Robert Stone’s Prime Green wasn’t what I’d hoped for from the author of the marvelous novels Dog Soldiers and Children of Light, but I was surprised that he’d write a memoir of any kind. It was surprisingly light, and falteringly written. He begins the book with an account of the various ports of the southern hemisphere, and how the American sailors are received variously, with differing degrees of admiration and disdain, and yet it seems antique to Stone, and to me, that he didn’t suffer either extreme—neither greatly admired nor greatly disdained.
I don’t know what it means to be against the current war. Believing I am against it, I am able to go about enjoying the benefits of America with very little contemplation. When I counsel my graduating high school students about college, the military is never mentioned. We talk about other things. (Though two former students, that I know of, are in uniform.) On KCRW this morning, a commentator mentioned that the U.S. Army has raised the entry age from 32 to 43. Since I am merely 35, my direct participation in the war is voluntary, and will remain so eight more years. What conclusions am I to draw from this? Are my days spent as an alternative to participating in the war? Can I truly claim to be against the war? Would it not be more sensible to join the U.S. Army and then refuse to serve?
This is a reading-related chain of thoughts from this morning’s Los Angeles Times, which runs two obituaries back-to-back. French theorist Jean Baudrillard rubs his chin on B15, and on B16 Brian Freeman, an Army Reserve Captain (link to L.A. Times article is unavailable) from nearby Temecula, hugs his children. Baudrillard wrote about the ridiculousness of America, then died of cancer; Freeman was abducted from a base in Karbala and executed by Shiite insurgents disguised as (creating a simulacrum of) U.S. soldiers.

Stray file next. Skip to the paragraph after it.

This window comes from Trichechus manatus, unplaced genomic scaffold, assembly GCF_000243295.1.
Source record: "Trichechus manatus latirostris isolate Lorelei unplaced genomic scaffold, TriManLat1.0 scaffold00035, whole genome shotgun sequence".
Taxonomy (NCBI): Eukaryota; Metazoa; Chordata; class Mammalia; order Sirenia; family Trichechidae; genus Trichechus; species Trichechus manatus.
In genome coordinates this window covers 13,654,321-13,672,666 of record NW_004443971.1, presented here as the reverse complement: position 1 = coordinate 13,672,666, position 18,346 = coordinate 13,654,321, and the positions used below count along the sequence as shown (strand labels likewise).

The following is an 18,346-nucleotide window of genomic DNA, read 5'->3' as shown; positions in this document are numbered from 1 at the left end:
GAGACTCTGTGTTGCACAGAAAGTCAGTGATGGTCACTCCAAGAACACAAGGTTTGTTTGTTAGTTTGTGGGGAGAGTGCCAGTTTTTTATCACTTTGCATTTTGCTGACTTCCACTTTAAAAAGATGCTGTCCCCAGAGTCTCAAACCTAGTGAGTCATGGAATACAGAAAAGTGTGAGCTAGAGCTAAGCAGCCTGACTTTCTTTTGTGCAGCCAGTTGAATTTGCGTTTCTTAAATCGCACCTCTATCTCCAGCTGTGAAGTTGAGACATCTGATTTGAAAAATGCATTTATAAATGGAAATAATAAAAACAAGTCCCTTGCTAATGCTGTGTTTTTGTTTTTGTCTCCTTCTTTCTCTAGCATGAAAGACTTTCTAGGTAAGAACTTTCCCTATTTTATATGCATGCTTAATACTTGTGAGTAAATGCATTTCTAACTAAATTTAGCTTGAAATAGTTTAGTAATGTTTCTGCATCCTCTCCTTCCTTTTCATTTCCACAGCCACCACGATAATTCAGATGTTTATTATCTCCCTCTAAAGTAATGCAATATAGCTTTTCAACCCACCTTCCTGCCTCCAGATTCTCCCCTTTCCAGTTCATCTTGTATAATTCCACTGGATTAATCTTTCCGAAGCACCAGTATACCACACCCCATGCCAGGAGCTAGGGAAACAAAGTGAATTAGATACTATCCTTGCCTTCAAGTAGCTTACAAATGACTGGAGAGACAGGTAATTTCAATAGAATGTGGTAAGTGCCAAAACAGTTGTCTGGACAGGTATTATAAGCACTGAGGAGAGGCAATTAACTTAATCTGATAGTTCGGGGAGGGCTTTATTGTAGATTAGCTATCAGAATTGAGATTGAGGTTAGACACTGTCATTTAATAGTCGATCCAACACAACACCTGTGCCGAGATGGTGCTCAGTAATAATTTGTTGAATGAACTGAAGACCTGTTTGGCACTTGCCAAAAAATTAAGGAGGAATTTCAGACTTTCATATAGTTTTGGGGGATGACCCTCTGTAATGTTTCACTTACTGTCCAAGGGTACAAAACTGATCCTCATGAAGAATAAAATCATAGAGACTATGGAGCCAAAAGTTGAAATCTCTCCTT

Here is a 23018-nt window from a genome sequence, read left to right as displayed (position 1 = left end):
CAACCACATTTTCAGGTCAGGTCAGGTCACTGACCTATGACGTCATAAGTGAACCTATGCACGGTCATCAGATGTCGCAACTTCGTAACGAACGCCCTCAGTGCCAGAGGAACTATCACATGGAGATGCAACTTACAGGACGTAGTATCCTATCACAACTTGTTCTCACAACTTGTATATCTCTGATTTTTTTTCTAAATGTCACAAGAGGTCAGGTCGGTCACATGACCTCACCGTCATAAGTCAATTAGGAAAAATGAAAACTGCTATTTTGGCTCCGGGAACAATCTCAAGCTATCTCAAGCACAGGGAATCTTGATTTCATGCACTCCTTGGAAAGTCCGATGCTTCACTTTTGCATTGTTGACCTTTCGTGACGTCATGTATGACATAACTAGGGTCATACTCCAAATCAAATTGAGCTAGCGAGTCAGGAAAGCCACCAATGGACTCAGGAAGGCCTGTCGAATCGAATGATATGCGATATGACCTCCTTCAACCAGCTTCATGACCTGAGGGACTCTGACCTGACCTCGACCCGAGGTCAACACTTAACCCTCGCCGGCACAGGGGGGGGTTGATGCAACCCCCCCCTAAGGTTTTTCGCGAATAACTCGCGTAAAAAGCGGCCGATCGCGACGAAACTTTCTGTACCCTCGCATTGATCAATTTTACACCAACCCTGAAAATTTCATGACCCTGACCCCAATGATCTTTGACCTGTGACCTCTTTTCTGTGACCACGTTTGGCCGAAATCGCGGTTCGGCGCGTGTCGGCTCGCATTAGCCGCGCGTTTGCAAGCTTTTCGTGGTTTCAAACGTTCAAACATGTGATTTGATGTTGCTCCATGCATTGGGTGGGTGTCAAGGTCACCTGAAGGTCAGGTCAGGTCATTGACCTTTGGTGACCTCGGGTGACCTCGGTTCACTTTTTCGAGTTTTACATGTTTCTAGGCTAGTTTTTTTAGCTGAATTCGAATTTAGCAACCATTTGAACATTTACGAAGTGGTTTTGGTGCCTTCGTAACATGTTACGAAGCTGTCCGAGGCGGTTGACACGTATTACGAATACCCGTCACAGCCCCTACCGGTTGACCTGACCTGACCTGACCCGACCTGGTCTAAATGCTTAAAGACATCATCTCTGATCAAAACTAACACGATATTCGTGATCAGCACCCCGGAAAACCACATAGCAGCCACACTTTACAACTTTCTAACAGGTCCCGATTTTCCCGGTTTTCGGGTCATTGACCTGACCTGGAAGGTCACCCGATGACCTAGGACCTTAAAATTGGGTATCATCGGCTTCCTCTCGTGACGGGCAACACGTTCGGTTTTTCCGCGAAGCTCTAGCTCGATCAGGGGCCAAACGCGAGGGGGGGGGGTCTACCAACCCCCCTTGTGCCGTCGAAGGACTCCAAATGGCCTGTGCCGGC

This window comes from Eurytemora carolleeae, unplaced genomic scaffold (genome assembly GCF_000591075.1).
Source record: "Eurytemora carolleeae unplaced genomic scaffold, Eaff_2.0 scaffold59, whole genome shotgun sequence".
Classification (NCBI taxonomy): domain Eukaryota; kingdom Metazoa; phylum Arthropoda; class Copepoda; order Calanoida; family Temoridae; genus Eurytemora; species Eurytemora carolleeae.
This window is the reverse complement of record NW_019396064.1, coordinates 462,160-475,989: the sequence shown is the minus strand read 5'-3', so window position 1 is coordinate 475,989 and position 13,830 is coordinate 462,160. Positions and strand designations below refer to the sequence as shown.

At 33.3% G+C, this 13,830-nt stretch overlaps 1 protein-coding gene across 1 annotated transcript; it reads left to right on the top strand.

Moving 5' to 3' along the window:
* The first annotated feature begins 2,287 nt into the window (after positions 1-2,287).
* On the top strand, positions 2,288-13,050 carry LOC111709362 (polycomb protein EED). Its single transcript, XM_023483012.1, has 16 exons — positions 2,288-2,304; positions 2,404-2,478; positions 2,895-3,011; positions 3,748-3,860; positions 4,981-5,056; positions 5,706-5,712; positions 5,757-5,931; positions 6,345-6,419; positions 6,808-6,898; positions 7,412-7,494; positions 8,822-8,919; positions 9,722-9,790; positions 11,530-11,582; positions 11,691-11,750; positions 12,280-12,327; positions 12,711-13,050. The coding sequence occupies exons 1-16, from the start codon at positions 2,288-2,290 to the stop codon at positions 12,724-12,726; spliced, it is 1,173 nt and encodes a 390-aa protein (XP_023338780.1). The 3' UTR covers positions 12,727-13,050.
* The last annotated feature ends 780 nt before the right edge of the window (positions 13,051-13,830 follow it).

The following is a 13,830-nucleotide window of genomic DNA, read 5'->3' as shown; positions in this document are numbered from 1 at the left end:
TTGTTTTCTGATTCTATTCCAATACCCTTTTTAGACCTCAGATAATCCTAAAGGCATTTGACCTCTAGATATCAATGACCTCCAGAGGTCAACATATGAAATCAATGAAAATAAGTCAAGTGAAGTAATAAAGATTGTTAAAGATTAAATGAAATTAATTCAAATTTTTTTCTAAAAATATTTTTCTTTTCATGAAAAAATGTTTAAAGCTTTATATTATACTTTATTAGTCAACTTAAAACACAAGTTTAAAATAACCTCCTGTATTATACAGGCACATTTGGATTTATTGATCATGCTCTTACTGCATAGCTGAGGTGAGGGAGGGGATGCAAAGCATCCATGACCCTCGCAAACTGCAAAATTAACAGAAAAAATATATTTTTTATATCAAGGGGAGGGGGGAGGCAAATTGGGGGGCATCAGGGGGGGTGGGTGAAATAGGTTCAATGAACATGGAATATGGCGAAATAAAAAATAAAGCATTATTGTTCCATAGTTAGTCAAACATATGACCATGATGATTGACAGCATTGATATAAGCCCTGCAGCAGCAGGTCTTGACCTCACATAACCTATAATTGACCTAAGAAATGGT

I dug Baudrillard when I was an undergraduate. Among the French theorists we were told to read, he alone interested me or seemed relevant. Because my focus as a reader and a writer has always been poetry, it was permitted for me to not understand current theory, to my relief. Looking at the poetry and fiction of my generation, at least that which I prefer, it’s hard to see much influence. However it’s also hard to see much critical observation worth their salt. Notable exceptions are in poetry, The Lichtenberg Figures and Angle of Yaw, by Ben Lerner; in fiction The Seas, by Samantha Hunt. And of course, Mailman, by J. Robert Lennon.
But mostly the writers I admire, the best writers of today, are sleepwalking.
I have found in my sleepwalk retreat books about mystery and, in the best sense of the word, wonder. In some earlier life I hope I was enthralled by alchemy. Too much science (which I also only lightly understand) exists now, or at least this afternoon, to be enthralled. It takes work, patience. Lawrence Weschler is a proponent of it: just finished Mr. Wilson’s Cabinet of Wonder, about the Museum of Jurassic Technology in Culver City, which I’ve visited five times since moving to southern California. It made me pull from the shelf two books I treasure, A Long Desire and The White Lantern, by Evan S. Connell. The two books of essays were collected as the Aztec Treasure House in 2001. Another marvel on the topic is Escapism by the geographer Yi-Fu Tuan. All of these projects about wonder are forms of geography, trying to locate what is hard to pinpoint, what refuses to be witnessed fully.
Escape. That’s what many people I know have been looking for the last five years, in poems and stories, and elsewhere.